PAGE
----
This results in a commit that unlocked the file but leaves it annexed, and after the commit, git diff --cached shows that the index has staged a conversion from unlocked to stored in git. So very similar, and clearly 424bef6b6 cannot be allowed to cause that breakage, which does not even involve largefiles!

So I've reverted the commit for now, and we can discuss next steps in the forum thread.

Comment by joey Mon May 10 16:04:07 2021

Normally the common options are not included in every command's man page because there are over 100 lines of them. However, I do think it's worth including --quiet on fsck's man page in this specific case and am doing that.

Maybe individual command man pages should mention that there are also a bunch of common options. Perhaps those should be split out of the git-annex man page, like the git-annex-matching-options man page is handled.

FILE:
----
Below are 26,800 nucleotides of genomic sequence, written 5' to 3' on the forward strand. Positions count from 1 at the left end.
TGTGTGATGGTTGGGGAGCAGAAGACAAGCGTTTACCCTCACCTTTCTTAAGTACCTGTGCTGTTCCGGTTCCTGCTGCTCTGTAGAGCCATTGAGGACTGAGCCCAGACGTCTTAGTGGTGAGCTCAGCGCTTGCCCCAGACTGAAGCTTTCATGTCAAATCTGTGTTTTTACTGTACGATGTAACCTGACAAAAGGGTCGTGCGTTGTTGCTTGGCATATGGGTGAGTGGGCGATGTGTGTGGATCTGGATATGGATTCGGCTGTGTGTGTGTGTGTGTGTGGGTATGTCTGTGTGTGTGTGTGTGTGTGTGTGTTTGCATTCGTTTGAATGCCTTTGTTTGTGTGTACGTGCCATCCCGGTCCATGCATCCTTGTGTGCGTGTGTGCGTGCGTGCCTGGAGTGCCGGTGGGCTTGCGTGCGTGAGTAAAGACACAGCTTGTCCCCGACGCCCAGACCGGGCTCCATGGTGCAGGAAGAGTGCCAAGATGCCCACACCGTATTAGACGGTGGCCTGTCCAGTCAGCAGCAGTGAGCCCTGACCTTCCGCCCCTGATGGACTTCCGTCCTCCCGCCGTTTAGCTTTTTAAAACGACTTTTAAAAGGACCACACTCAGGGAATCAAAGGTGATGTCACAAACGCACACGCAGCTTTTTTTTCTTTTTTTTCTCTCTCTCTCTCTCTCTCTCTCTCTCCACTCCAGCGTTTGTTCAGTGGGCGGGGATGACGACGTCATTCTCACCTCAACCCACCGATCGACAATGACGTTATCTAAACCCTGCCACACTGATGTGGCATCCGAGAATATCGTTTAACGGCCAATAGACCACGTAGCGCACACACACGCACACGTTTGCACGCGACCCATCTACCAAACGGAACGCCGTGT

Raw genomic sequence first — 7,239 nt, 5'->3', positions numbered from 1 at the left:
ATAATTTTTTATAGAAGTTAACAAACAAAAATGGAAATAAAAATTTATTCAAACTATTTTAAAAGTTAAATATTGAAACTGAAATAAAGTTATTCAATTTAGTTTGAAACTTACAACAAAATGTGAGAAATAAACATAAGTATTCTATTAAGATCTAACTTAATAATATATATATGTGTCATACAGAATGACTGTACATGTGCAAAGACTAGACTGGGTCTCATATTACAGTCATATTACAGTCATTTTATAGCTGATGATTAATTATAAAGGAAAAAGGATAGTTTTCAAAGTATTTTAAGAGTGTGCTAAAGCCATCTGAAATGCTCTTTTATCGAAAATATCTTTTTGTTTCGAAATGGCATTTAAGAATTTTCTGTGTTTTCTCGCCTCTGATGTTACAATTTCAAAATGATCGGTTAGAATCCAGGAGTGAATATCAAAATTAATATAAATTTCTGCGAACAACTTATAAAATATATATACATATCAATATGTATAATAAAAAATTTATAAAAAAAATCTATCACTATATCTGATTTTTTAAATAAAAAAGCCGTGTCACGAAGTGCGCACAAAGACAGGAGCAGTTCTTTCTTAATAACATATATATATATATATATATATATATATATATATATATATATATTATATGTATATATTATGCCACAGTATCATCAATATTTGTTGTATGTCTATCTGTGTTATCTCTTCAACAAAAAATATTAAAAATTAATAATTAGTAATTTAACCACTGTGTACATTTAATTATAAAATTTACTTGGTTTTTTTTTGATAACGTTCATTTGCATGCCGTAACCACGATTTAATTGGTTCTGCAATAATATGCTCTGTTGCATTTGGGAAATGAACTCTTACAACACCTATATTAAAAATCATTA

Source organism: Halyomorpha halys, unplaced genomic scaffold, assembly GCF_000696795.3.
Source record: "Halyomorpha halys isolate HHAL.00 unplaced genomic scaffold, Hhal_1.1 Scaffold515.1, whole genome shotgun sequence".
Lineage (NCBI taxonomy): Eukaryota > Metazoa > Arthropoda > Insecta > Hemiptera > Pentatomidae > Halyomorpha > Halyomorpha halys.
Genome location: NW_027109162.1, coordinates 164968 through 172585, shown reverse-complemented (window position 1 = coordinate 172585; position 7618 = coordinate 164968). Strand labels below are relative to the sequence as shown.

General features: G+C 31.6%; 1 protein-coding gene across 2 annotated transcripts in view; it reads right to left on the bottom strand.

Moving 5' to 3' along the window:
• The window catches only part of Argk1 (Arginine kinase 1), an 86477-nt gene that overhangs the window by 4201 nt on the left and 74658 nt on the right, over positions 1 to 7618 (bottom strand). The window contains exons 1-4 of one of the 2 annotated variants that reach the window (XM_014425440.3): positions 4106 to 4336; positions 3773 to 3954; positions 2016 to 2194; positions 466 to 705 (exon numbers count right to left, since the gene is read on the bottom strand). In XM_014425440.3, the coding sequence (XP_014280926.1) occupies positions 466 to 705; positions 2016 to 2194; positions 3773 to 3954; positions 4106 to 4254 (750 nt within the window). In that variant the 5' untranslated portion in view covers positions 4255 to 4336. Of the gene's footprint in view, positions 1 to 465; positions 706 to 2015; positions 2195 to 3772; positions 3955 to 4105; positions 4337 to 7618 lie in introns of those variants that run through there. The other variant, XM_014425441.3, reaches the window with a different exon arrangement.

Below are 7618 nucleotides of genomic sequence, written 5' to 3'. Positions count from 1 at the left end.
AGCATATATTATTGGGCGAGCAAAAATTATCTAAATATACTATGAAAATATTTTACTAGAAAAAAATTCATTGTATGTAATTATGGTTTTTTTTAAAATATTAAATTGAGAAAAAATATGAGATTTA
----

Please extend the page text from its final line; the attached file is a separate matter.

Comment by joey Mon May 10 15:07:06 2021

Currently the assistant simply tries to drop when it thinks it's possible that the content may be droppable. It doesn't check if the drop is allowed before trying to drop. Because that would be redundant with the check that's done when actually dropping.

I don't see anything dangerous about this, same as running git annex drop on lots of files and having them be preserved by numcopies is not dangerous.

If it's a bug at all, it's only that it should be silent if it is unable to perform the drop due to numcopies. However, making it silent about that also seems like it would make it harder to figure out what is preventing things from being dropping in situations where you do expect drops to happen.

As in, ironically, your specific case! You have a transfer remote, which is having files pile up on it, despite them apparently having been transferred from it to both of the repos you want it to transfer them to. Since your local repo cannot access the other repo, it cannot verify it has the content and so leaves a copy on the transfer remote.

If you had a problem with that transfer remote filling up, and nothing was ever logged about why it was not dropping from it, it would be hard to understand what was going on and how to fix it (eg by trusting the other repo, or adding it as a remote, or lowering numcopies to 1).

So the logging seems like a good thing to me.

Comment by joey Mon May 10 14:53:34 2021